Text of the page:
How These 3 Female CEOs Are Driving Workplace Change and Equality for Working Mothers Studies show that 42% of working moms admit burnout. Here's how CEOs are bringing women back to the workforce.
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In August, 4.3 million Americans quit their jobs, and according to Women in the Workplace, women are more burned out now than they were a year ago. In the past year, 1 in 3 women considered leaving the workforce, and the same study noted that 42% of women admitted that they are almost always burned out.
While working women, and especially mothers, have voiced and written about how to better empower women in the workforce, activists and CEOs Lisa Curtis, Virginia Klausmeier and Emily Stone teamed up to celebrate working moms, and most importantly, to compel employers to step it up to help drive systemic change.
Driving workplace change and equality for working mothers
The Unreasonable Group awarded a grant to Lisa Curtis, the founder and CEO of moringa-based superfood company Kuli Kuli Foods. Curtis and her team are using the funds to drive workplace change and equality for working mothers. In addition to sharing their own pandemic stories about parenting while running their companies, the three CEOs invited working mothers to apply for 50 Pandemic SuperMom Awards. By filling out a three-minute awards application, women were entered to win a total of $10,000 in cash, a year of free chocolate and luxury gift baskets filled with products from supporting female-founded or -led companies.
Curtis is no stranger to the world of social good and driving change: She has served in the Peace Corps, written political briefings for President Barack Obama, served as a United Nations Environment Programme Advisor and has held multiple impact-leadership positions. "I had a baby in September of 2020 and for me, it was a self-realization that we need to change our mentality from having people on from 9-5 to having people on to when they are most productive," Curtis explains in a video about how this led her to immediately change her company culture to offer a permanently flexible policy and "never require people to come in Monday to Friday from 9-5 again, making it possible for people to balance work and life." Her goal is to encourage other CEOs to do the same and realize that ultimately, this will lead to more productive workplaces.
Virginia Klausmeier is the CEO and founder of Sylvatex, Inc, a company that utilizes bio-based, non-toxic nanochemistry to create affordable high-performance solutions that reduce the overall greenhouse gas (GHG) emissions. In simpler terms, Sylvatex makes batteries out of plants and seeks to expand these renewable-energy solutions to applications ranging from fragrances to fuel. A mother of two young children, Klausmeier also is vocal and active about driving workplace change. First, she shares her story of managing work and life and how she has adjusted company policies to allow for more human connection, transparency and flexibility. When lockdown began, Klausmeier moved back to her hometown to be closer to her parents and have family support in order to better lead her growing company and retain employees. She admits that she never really spoke about family or motherhood with employees, partners and investors because she "didn't want people to think it would impact my performance." Klausmeier explains, "I realized that we are humans first, then employees and that flexibility and empathy is necessary if we want to work as efficiently as possible, retain our teams and most important, reduce the burnout." She adds, "I intend to be part of the movement that helps women evolve and shape what the "Working Woman 3.0' will look like."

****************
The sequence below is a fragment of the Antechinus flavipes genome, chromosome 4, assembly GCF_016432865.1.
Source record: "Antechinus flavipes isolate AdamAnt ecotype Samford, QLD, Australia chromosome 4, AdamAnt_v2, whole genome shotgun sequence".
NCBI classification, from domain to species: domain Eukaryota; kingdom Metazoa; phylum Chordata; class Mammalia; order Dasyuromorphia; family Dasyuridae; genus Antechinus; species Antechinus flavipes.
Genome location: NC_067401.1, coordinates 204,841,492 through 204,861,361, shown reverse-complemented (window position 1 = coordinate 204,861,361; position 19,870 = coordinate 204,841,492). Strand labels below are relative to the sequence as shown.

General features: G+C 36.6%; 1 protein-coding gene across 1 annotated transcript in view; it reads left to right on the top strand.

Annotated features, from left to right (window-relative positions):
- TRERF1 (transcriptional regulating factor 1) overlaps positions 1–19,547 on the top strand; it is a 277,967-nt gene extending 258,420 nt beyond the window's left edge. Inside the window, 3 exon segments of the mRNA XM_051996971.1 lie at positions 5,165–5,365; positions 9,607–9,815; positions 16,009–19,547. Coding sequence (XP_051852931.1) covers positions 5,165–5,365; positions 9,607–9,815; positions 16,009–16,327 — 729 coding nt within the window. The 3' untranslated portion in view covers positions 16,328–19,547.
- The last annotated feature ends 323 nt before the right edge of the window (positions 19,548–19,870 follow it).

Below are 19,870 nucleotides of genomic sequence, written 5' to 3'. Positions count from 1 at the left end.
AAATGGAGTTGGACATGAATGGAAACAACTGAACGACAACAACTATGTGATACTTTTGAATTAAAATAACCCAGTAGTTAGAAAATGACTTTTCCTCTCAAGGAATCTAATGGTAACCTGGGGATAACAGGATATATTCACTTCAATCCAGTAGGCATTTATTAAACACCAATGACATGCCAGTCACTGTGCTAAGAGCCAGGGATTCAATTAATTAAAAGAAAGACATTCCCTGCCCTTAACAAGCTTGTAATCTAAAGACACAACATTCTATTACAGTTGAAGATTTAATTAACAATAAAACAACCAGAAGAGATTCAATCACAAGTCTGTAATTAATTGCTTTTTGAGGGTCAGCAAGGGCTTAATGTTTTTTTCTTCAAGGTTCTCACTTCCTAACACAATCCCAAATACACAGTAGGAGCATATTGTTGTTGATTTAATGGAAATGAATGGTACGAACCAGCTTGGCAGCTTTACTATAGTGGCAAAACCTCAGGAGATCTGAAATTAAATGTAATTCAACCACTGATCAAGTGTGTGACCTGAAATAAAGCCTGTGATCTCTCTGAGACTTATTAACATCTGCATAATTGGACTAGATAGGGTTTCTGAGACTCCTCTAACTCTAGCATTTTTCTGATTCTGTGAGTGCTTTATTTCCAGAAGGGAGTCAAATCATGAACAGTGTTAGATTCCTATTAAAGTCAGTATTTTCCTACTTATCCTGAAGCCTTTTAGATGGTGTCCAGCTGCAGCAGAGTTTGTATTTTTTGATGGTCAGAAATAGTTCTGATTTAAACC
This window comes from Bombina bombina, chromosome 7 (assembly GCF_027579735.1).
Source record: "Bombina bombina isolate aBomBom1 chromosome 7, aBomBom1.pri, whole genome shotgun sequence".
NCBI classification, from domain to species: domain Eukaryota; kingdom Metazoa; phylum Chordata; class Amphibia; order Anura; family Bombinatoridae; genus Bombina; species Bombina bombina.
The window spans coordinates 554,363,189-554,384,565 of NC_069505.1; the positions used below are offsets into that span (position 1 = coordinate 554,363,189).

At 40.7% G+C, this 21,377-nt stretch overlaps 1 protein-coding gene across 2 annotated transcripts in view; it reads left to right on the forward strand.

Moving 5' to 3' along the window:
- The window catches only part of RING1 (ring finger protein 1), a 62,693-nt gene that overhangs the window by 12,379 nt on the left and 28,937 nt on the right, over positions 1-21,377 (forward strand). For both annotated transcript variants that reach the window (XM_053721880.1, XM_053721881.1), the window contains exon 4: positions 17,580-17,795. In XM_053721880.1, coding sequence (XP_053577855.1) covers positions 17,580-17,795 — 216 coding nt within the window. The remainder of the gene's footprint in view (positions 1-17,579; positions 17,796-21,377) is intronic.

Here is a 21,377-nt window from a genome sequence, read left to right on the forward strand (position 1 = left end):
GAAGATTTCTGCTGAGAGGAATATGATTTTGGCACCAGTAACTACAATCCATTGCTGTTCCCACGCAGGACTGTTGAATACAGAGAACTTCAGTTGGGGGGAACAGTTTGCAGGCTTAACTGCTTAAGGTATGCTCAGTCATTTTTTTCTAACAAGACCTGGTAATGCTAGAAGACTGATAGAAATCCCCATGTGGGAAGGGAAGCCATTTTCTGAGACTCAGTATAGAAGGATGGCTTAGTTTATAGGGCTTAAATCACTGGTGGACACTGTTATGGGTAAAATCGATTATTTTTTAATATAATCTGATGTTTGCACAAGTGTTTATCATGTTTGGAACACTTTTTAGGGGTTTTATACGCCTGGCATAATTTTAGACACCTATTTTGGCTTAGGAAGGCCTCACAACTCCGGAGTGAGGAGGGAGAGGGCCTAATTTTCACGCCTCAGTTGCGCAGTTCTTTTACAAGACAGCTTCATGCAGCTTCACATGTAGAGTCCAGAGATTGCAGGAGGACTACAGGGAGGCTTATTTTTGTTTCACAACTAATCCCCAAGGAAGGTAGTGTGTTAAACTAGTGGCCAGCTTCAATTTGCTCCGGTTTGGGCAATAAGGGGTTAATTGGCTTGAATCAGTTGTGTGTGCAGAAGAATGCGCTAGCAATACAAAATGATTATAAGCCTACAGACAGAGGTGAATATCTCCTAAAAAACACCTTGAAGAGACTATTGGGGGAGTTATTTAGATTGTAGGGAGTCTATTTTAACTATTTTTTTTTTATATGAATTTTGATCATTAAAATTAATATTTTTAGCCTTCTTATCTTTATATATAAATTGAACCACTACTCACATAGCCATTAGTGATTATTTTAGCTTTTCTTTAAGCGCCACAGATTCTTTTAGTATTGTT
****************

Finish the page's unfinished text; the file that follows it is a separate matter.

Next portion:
Emily Stone, founder and CEO of Uncommon Cacao, ethically sources cacao globally for chocolate makers and stands behind farmer prosperity, having become the first transparent-trade cacao supply-chain company. Stone travels globally to meet with and educate cacao farmers and is a new mother to an almost 1-year-old. While it is difficult for her business to cover additional employee benefits, Stone chose to offer paid family leave for her company and has been an activist for this directly with Congress members so that more CEOs will offer paid family leave and flexibility. Stone and her team produced a video to share her personal "Pandemic SuperMom Story" and discuss how she immediately adopted the new company value of "balance." Stone explains, "Play and rest counterbalance grit and courage, and it's crucial to prioritize what's most important in both work and life and establish boundaries for these priorities. For my company, flexibility and remote work win, and I've noticed happier and less burnt-out employees, from women and families in the cacao supply chain."
Solidifying the progress made and celebrating those who deserve it
Together with the grant from the Unreasonable Group and support from social-impact working-mother groups such as HeyMama, Entreprenista, The Upside, Totem Women and Hustle Like a Mom, Curtis, Klausmeier and Stone are doing everything possible to ensure that the progress we have made with workplace equality does not rewind. In January of 2022, they will share trends and learnings from the campaign with other CEOs and employers. At the same time, the Pandemic SuperMom campaign will celebrate working parents who rarely get the recognition they deserve with cash and gift awards to help brighten spirits and alleviate stress. And there will, of course, be chocolate.